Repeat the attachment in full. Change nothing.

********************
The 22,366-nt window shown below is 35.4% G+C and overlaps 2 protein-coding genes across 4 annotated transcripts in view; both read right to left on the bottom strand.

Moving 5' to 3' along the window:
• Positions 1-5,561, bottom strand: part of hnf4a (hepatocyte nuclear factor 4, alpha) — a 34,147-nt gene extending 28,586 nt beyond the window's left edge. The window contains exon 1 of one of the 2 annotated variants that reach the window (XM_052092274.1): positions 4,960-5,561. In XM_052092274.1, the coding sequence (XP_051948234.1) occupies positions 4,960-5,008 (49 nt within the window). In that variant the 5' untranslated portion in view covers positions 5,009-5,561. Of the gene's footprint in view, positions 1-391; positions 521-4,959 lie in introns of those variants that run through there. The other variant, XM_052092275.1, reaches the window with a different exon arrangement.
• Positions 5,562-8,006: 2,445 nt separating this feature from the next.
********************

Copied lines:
The 22,366-nt window shown below is 35.4% G+C and overlaps 2 protein-coding genes across 4 annotated transcripts in view; both read right to left on the bottom strand.

Moving 5' to 3' along the window:
• Positions 1-5,561, bottom strand: part of hnf4a (hepatocyte nuclear factor 4, alpha) — a 34,147-nt gene extending 28,586 nt beyond the window's left edge. The window contains exon 1 of one of the 2 annotated variants that reach the window (XM_052092274.1): positions 4,960-5,561. In XM_052092274.1, the coding sequence (XP_051948234.1) occupies positions 4,960-5,008 (49 nt within the window). In that variant the 5' untranslated portion in view covers positions 5,009-5,561. Of the gene's footprint in view, positions 1-391; positions 521-4,959 lie in introns of those variants that run through there. The other variant, XM_052092275.1, reaches the window with a different exon arrangement.
• Positions 5,562-8,006: 2,445 nt separating this feature from the next.